10.20.20

Bill Gates Explains How Microsoft and Apple Leverage Software Patents in Their Cross-Licensing Deals (to Perpetuate Duopoly/Shared Monopoly)

Posted in Antitrust, Apple, Bill Gates, Microsoft, Patents at 12:18 am by Dr. Roy Schestowitz

The princess and the frog so very much in love?

Frog

Summary: A look back at Apple’s and Microsoft’s use or misuse of bogus software patents in bargaining (in effect excluding those who have not amassed tens of thousands of patents)

THE Bill Gates deposition reveals how Netscape was excluded or pushed out, elbowed from the market in spite of technical advantages, including its cross-platform nature. As it turns out, patents too were leveraged to achieve this monopolisation. But patents are “innovation” (they keep insisting), right?

“As it turns out, patents too were leveraged to achieve this monopolisation.”We’ve isolated (below) the part about Apple and patents (we’ve also highlighted “patent” aspects for hurried readers; note that Mr. Maritz went on to lead a company which blatantly violated the GPL):



4 Q. My question to you now, sir, is whether
5 you believed that cancelling Mac Office 97 would do a
6 great deal of harm to Apple?
7 A. Well, I know that Apple would prefer
8 that we have a more updated version of Mac Office,
9 that that would be a positive thing for them, and so
10 that's why it was part of the negotiation relative to
11 the patent cross license.
12 Q. And did you believe that cancelling Mac
13 Office 97 would do a great deal of harm to Apple?
14 A. I told you I think it would be better
15 for Apple to have everybody doing major upgrades like
16 this. I doubt -- I can't characterize the level of
17 benefit of the upgrade to Apple, but certainly it's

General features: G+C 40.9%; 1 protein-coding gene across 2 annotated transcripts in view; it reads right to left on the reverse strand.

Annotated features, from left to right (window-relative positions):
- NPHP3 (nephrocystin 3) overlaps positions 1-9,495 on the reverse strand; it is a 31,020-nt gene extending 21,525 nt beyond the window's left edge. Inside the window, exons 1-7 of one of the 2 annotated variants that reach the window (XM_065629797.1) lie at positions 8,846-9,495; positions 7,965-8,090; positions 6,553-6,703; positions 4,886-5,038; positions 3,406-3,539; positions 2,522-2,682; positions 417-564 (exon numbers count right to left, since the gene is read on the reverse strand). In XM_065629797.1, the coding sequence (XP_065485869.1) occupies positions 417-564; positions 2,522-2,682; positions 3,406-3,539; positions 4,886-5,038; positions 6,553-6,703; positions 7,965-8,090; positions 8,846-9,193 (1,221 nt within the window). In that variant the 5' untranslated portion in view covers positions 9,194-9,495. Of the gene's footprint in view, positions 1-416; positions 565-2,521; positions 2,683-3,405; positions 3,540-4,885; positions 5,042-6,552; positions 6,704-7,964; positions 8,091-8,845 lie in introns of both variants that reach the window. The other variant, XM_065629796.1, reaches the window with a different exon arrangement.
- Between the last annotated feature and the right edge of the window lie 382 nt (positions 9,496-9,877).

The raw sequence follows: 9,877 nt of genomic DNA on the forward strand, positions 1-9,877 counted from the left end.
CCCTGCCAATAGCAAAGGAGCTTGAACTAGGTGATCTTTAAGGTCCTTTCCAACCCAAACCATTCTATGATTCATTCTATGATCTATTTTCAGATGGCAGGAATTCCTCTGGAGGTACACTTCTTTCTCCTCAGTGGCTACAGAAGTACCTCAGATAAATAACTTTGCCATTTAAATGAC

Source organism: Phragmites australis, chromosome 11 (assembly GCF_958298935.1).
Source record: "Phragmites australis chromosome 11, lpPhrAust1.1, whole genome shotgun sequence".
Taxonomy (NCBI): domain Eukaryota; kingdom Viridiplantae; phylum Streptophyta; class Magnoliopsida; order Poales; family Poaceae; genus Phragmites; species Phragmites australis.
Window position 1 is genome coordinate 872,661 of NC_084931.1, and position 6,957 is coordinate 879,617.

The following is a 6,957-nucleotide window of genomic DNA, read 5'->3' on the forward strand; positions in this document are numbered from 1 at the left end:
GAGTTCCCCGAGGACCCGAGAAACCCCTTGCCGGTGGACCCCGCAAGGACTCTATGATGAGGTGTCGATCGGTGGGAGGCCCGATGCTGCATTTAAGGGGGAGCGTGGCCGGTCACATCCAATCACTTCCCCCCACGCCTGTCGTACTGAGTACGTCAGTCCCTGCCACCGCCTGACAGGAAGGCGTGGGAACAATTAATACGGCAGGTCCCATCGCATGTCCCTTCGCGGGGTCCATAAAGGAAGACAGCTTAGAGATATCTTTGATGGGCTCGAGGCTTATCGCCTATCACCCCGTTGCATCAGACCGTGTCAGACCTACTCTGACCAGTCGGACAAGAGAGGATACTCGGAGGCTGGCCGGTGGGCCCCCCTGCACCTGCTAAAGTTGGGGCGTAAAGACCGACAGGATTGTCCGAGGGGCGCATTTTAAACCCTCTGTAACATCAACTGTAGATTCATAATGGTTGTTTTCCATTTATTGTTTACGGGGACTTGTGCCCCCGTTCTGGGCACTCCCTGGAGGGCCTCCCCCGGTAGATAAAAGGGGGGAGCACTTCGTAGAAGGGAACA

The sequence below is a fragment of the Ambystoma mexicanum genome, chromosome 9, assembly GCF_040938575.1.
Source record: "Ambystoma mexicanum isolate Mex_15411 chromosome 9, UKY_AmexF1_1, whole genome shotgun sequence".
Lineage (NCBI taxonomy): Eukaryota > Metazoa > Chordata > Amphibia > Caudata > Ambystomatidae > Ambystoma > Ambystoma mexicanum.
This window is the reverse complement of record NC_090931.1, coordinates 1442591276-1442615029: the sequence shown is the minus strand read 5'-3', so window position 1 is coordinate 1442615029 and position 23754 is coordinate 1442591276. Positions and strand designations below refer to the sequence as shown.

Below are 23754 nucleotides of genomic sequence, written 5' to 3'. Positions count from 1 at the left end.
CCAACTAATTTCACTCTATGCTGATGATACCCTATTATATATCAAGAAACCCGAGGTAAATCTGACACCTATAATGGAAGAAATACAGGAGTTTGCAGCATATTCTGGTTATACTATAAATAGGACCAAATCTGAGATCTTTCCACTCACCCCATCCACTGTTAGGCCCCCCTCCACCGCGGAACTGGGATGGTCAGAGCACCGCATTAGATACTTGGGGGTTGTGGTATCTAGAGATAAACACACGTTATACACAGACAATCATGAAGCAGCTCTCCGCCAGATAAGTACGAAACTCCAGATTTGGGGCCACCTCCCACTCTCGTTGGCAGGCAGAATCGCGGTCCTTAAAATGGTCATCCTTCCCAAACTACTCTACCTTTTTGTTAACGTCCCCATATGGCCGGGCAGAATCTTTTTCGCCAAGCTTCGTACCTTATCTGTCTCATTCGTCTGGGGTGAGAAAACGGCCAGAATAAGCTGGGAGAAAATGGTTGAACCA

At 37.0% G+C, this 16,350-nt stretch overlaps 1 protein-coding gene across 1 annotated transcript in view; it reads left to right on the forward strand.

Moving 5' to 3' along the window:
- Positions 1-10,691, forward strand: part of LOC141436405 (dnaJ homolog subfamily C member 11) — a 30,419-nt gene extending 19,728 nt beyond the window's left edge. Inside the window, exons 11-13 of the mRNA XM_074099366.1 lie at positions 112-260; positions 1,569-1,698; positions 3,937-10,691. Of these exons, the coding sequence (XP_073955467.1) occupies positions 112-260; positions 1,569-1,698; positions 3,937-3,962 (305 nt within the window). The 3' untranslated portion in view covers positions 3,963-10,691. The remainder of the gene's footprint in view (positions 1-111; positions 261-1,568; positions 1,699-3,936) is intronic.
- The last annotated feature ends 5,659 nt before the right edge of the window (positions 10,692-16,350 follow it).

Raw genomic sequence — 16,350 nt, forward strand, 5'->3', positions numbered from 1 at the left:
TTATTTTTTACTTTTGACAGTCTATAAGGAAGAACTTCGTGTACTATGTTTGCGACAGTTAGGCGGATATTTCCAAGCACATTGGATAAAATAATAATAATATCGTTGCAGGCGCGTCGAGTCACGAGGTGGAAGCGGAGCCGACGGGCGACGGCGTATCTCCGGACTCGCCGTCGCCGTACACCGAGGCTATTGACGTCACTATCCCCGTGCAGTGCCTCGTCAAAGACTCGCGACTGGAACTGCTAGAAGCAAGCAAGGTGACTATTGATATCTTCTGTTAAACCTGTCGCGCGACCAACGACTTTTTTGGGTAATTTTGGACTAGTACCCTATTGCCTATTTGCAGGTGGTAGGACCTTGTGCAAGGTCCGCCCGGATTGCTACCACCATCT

18 something they wanted us to complete.
19 Q. The next sentence in Mr. Waldman's
20 June 27, 1997 e-mail to you begins, "I also believe
21 that Apple is taking this threat pretty seriously."
22 Did someone tell you in or about June
23 of 1997 that Apple was taking Microsoft's threat to
24 cancel Mac Office 97 seriously or pretty seriously?
25 A. Well, Maritz had taken the position
322





1 that it didn't make business sense to finish this
2 upgrade. And it's very possible Apple might have
3 heard about Maritz's opinion there and therefore been
4 worried that we, businesswise, didn't see a reason to
5 complete the upgrade and that they would have the
6 older Mac Office as opposed to this new work that we
7 were part way along on.
8 Q. Mr. Gates, my question is not what
9 position Mr. Maritz did or did not take. My question
10 is whether anyone told you in or about June of 1997
11 that Apple was taking pretty seriously Microsoft's
12 threat to cancel Mac Office 97?
13 A. Apple may have known that senior
14 executives at Microsoft, Maritz in particular,
15 thought that it didn't make business sense to
16 complete that upgrade.
17 Q. Mr. Gates, I'm not asking you what
18 Apple may have known or may not have known. What I'm
19 asking you is whether anybody told you in or about
20 June of 1997 that Apple was taking pretty seriously
21 Microsoft's threat to cancel Mac Office 97?
22 A. Those particular words?